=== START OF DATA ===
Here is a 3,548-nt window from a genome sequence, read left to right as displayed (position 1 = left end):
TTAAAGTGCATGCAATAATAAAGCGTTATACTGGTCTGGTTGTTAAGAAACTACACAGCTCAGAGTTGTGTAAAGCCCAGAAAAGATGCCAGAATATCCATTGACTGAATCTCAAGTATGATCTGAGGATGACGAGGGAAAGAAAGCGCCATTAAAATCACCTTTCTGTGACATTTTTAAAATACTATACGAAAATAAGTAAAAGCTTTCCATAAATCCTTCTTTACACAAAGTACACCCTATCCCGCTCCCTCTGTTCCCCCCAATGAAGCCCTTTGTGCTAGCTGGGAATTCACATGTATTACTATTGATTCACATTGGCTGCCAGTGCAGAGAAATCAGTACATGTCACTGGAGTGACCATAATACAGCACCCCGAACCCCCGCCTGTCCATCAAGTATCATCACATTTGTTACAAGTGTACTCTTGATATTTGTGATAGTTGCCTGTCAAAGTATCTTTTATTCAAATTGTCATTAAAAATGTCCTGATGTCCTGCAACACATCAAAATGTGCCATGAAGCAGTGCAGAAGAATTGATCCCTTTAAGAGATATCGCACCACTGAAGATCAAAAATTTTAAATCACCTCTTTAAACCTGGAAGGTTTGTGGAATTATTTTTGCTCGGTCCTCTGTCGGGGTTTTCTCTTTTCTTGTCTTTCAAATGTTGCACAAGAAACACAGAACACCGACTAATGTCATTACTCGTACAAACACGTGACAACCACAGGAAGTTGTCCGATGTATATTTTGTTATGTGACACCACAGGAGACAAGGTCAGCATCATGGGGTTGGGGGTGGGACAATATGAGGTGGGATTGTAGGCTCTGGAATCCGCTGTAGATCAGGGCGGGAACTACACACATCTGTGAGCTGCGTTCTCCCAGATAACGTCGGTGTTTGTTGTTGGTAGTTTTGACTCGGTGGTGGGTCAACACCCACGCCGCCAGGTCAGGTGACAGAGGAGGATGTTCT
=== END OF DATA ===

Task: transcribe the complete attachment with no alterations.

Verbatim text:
Here is a 3,548-nt window from a genome sequence, read left to right as displayed (position 1 = left end):
TTAAAGTGCATGCAATAATAAAGCGTTATACTGGTCTGGTTGTTAAGAAACTACACAGCTCAGAGTTGTGTAAAGCCCAGAAAAGATGCCAGAATATCCATTGACTGAATCTCAAGTATGATCTGAGGATGACGAGGGAAAGAAAGCGCCATTAAAATCACCTTTCTGTGACATTTTTAAAATACTATACGAAAATAAGTAAAAGCTTTCCATAAATCCTTCTTTACACAAAGTACACCCTATCCCGCTCCCTCTGTTCCCCCCAATGAAGCCCTTTGTGCTAGCTGGGAATTCACATGTATTACTATTGATTCACATTGGCTGCCAGTGCAGAGAAATCAGTACATGTCACTGGAGTGACCATAATACAGCACCCCGAACCCCCGCCTGTCCATCAAGTATCATCACATTTGTTACAAGTGTACTCTTGATATTTGTGATAGTTGCCTGTCAAAGTATCTTTTATTCAAATTGTCATTAAAAATGTCCTGATGTCCTGCAACACATCAAAATGTGCCATGAAGCAGTGCAGAAGAATTGATCCCTTTAAGAGATATCGCACCACTGAAGATCAAAAATTTTAAATCACCTCTTTAAACCTGGAAGGTTTGTGGAATTATTTTTGCTCGGTCCTCTGTCGGGGTTTTCTCTTTTCTTGTCTTTCAAATGTTGCACAAGAAACACAGAACACCGACTAATGTCATTACTCGTACAAACACGTGACAACCACAGGAAGTTGTCCGATGTATATTTTGTTATGTGACACCACAGGAGACAAGGTCAGCATCATGGGGTTGGGGGTGGGACAATATGAGGTGGGATTGTAGGCTCTGGAATCCGCTGTAGATCAGGGCGGGAACTACACACATCTGTGAGCTGCGTTCTCCCAGATAACGTCGGTGTTTGTTGTTGGTAGTTTTGACTCGGTGGTGGGTCAACACCCACGCCGCCAGGTCAGGTGACAGAGGAGGATGTTCT